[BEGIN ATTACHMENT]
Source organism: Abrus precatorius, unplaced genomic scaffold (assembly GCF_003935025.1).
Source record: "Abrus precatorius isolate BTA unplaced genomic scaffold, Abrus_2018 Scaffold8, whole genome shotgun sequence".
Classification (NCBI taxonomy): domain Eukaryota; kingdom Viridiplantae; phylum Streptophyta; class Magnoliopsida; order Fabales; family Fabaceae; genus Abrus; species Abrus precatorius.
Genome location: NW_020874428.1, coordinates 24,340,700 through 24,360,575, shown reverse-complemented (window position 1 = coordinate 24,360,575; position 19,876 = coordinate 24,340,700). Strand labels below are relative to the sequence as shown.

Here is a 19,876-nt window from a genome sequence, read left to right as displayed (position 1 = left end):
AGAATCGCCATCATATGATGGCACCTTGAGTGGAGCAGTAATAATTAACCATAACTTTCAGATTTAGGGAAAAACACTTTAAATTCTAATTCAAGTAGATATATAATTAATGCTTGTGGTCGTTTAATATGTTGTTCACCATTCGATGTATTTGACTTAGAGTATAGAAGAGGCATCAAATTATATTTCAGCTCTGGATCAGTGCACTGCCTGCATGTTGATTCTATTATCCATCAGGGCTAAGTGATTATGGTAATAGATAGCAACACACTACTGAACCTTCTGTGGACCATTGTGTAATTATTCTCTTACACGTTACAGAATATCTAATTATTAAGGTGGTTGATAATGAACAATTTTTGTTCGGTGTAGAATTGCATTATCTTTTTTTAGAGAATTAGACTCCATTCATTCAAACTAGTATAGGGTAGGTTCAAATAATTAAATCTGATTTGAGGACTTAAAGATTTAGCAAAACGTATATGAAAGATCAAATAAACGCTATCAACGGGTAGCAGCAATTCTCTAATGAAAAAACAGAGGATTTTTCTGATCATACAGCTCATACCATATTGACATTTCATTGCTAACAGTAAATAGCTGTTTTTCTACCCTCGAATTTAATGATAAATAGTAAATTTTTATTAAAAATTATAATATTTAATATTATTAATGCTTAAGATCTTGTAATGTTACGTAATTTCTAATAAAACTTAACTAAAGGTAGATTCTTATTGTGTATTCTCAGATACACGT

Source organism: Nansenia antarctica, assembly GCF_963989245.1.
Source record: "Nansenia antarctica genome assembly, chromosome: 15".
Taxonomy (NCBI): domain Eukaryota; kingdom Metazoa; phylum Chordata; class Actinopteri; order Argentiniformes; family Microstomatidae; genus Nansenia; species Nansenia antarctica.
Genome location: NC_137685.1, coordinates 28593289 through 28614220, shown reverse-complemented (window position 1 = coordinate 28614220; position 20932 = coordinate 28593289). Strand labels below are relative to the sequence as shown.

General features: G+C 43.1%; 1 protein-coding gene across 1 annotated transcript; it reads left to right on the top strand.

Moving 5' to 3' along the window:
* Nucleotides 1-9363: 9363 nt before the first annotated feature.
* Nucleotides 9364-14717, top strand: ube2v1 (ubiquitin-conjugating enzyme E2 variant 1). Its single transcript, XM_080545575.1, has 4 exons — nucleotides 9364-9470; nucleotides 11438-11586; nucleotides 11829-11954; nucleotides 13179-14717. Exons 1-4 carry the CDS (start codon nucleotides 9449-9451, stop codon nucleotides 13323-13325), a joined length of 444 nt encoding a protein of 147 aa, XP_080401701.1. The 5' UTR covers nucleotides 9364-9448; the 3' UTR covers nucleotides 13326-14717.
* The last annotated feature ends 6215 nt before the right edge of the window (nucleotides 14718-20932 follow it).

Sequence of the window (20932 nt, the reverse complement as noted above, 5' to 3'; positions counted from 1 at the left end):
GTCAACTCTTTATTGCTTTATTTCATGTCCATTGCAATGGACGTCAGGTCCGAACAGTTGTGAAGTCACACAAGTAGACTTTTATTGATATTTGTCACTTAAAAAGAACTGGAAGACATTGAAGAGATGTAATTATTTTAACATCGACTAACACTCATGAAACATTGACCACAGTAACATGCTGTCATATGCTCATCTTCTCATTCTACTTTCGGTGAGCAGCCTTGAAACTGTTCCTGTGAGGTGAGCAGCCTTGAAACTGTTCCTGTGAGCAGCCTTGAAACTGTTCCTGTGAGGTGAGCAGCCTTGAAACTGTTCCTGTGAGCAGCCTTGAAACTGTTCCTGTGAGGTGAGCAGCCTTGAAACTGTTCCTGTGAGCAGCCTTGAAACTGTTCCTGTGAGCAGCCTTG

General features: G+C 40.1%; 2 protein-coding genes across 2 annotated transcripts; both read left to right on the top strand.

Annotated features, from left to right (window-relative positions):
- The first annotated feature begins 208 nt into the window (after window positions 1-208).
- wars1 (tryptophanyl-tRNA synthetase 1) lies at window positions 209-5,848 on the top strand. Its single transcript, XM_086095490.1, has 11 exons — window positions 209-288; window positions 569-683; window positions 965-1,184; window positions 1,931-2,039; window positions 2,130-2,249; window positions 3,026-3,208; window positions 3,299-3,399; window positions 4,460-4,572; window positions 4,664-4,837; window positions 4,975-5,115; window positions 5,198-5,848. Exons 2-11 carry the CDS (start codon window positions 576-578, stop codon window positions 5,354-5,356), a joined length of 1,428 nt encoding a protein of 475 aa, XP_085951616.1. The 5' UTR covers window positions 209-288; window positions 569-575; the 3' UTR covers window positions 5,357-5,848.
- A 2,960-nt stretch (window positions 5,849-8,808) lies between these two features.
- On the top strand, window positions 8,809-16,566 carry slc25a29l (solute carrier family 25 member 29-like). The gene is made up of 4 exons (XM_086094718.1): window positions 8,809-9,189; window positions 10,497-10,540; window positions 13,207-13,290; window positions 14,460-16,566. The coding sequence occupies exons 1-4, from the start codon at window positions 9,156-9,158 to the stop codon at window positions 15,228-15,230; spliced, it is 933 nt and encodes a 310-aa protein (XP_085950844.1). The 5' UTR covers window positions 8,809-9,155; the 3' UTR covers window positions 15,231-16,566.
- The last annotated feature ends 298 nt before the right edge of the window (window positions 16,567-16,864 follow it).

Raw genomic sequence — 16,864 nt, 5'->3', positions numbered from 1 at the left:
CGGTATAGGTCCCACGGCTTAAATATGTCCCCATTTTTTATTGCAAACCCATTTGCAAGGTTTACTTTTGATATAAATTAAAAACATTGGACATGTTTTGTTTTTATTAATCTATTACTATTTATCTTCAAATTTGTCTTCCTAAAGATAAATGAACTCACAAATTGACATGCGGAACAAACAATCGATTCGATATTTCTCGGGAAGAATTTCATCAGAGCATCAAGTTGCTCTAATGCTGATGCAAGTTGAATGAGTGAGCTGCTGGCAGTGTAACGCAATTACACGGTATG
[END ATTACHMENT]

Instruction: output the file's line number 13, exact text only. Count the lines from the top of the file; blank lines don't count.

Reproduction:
* Nucleotides 1-9363: 9363 nt before the first annotated feature.